INTERVIEW: Gail Simone Guides 'Blockbuster Update' of Red Sonja, Vampirella and Dejah Thoris
Here is the latest in our year-long look at one cool comic (whether it be a self-contained work, an ongoing comic or a run on a long-running title that featured multiple creative teams on it over the years) a day (in no particular order whatsoever)! Here‘s the archive of the comics posted so far!
Today we look at a great one-off issue of Gotham Central by Ed Brubaker and Brian Hurtt
Issue #11, “Daydreams and Believers,” is about a temp at GCPD named Stacy. She has a very specific job…
What a clever bit by Brubaker, to establish the concept of a bureaucracy where a civilian has to turn on the Bat-Signal.
Besides an impressive look into the mind of an intriguing new character, the goal of this issue of Gotham Central is to show the various detectives of the GCPD in a different light, as viewed by someone who they don’t normally pay attention to, so she picks up on all their little quirks and habits. It’s a very interesting device by Brubaker that works very well. In a comic that revolves around characters who are, generally, THEMSELVES “background characters,” having another background character bring their personalities to the forefront is a great idea.
And, of course, Brian Hurtt is a wonderful artist. I don’t think you need me to say that, as it is evident, but, well, Brian Hurtt is a wonderful artist. His characters are so extremely expressive it is nuts.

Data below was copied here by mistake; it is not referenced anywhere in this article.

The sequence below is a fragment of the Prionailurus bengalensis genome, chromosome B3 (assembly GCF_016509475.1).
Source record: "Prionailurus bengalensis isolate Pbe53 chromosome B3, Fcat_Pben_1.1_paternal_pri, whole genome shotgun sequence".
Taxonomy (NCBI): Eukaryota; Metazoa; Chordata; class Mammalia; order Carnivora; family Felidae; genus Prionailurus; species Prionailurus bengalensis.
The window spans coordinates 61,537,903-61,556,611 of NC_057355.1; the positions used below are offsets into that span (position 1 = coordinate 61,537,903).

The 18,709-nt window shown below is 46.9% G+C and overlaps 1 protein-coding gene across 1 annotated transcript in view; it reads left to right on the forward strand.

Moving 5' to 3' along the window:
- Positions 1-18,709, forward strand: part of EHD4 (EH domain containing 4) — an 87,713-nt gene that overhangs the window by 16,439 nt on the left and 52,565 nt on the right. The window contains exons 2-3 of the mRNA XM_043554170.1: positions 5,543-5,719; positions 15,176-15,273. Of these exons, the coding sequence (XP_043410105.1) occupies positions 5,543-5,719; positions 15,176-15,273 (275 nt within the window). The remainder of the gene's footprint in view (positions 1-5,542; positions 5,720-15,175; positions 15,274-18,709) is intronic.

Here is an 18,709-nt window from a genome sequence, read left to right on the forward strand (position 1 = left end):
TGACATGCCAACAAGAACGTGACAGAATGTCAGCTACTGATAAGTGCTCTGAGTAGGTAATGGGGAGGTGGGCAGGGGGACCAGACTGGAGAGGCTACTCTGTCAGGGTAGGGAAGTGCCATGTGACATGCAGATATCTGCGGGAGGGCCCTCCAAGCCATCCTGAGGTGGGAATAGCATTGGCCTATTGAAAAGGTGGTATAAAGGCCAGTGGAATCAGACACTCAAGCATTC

Here are two more snippets from the issue (note, the joke with Josie is that she has psychic abilities where she can a connection to inanimate objects, so of course she is always going to be able to find her mug no matter where they hide it)…
The main crime in the issue revolves around an escape and the bizarre theft of a cadaver. Brubaker handles the resolution of that case sublimely, as the punishment for the criminals is brutally effective.
This was a stand-out issue in a stand-out series. An issue to be proud of by both Brubaker and Hurtt.
Sadly, this issue was omitted during the original Gotham Central trade paperbacks (they chose to collect other stories involving Renee Montoya for the Half a Life trade rather than this issue as a sort of epilogue to that story, and then the next trade picks up with #12, which began a new storyline), but it is now collected in the second volume of the Gotham Central hardcover collection.
Comics Should Be Good accepts review copies. Anything sent to us will (for better or for worse) end up reviewed on the blog. See where to send the review copies.